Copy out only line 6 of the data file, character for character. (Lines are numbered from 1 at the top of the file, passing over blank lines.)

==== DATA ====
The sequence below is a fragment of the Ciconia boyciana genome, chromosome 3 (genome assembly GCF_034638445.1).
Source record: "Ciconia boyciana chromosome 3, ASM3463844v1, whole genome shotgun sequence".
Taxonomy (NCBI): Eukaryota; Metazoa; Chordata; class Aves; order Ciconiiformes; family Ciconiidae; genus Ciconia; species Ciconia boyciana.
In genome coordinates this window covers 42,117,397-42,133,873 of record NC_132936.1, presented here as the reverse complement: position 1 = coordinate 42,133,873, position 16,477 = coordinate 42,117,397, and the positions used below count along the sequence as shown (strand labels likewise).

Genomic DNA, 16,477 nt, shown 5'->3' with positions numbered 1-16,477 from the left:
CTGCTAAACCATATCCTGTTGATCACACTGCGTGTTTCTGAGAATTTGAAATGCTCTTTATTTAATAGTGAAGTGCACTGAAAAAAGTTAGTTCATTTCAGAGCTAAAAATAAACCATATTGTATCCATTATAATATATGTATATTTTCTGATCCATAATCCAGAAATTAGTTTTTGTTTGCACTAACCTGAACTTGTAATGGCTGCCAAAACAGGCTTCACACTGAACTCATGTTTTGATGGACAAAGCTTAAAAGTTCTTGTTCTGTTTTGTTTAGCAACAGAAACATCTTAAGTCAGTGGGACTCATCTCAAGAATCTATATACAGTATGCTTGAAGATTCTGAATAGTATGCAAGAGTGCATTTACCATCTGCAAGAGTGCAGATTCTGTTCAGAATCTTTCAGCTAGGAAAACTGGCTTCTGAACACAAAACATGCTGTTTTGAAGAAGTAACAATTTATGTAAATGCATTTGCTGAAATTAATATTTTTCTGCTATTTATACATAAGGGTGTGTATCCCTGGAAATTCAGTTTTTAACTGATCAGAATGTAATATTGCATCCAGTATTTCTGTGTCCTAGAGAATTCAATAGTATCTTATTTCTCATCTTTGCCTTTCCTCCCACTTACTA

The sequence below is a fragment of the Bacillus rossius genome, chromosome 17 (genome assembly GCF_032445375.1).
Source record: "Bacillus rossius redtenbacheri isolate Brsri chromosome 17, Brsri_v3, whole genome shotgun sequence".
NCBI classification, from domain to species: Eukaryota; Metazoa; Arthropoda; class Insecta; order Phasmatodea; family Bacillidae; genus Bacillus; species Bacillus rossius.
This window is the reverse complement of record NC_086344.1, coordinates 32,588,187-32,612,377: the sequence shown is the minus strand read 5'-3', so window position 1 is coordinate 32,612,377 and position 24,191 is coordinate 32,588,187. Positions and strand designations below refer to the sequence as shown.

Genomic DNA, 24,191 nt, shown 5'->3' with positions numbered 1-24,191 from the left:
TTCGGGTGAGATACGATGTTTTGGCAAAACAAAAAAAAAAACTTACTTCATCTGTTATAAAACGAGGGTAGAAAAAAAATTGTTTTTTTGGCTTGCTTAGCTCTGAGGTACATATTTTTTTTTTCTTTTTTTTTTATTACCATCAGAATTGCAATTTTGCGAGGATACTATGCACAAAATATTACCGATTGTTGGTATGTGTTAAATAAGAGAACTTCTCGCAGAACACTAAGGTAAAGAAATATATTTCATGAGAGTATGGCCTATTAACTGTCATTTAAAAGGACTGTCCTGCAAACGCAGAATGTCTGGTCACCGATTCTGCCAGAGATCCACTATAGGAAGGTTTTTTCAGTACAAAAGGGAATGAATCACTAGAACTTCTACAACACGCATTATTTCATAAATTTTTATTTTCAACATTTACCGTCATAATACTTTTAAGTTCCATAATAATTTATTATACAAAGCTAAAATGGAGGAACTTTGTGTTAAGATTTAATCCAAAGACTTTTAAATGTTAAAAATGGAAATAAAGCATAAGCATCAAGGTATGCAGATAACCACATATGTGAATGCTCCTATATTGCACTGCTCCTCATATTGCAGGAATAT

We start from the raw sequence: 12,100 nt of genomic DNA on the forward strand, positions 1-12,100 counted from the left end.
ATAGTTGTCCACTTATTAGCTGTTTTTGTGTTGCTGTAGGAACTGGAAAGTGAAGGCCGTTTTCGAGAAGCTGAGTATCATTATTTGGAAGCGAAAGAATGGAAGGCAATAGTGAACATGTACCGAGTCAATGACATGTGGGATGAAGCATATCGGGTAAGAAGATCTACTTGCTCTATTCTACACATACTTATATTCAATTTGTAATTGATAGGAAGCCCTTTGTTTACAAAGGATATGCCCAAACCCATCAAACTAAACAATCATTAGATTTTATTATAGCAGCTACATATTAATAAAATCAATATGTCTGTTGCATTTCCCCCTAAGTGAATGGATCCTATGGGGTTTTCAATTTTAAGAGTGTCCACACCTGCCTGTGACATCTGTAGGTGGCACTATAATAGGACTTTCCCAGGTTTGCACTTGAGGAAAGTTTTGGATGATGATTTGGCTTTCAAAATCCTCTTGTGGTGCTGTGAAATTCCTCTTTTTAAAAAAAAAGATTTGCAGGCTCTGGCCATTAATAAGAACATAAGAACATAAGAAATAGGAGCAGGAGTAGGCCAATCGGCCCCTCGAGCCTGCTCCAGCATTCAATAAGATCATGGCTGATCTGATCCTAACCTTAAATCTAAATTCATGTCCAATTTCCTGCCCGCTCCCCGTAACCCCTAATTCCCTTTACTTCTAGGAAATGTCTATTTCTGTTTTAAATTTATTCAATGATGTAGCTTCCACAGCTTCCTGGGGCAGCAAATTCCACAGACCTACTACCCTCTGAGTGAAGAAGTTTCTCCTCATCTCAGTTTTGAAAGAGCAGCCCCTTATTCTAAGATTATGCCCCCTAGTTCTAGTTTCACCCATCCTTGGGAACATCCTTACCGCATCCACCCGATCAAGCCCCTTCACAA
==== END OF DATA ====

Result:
CTGCTAAACCATATCCTGTTGATCACACTGCGTGTTTCTGAGAATTTGAAATGCTCTTTATTTAATAGTGAAGTGCACTGAAAAAAGTTAGTTCATTTCAGAGCTAAAAATAAACCATATTGTATCCATTATAATATATGTATATTTTCTGATCCATAATCCAGAAATTAGTTTTTGTTTGCACTAACCTGAACTTGTAATGGCTGCCAAAACAGGCTTCACACTGAACTCATGTTTTGATGGACAAAGCTTAAAAGTTCTTGTTCTGTTTTGTTTAGCAACAGAAACATCTTAAGTCAGTGGGACTCATCTCAAGAATCTATATACAGTATGCTTGAAGATTCTGAATAGTATGCAAGAGTGCATTTACCATCTGCAAGAGTGCAGATTCTGTTCAGAATCTTTCAGCTAGGAAAACTGGCTTCTGAACACAAAACATGCTGTTTTGAAGAAGTAACAATTTATGTAAATGCATTTGCTGAAATTAATATTTTTCTGCTATTTATACATAAGGGTGTGTATCCCTGGAAATTCAGTTTTTAACTGATCAGAATGTAATATTGCATCCAGTATTTCTGTGTCCTAGAGAATTCAATAGTATCTTATTTCTCATCTTTGCCTTTCCTCCCACTTACTA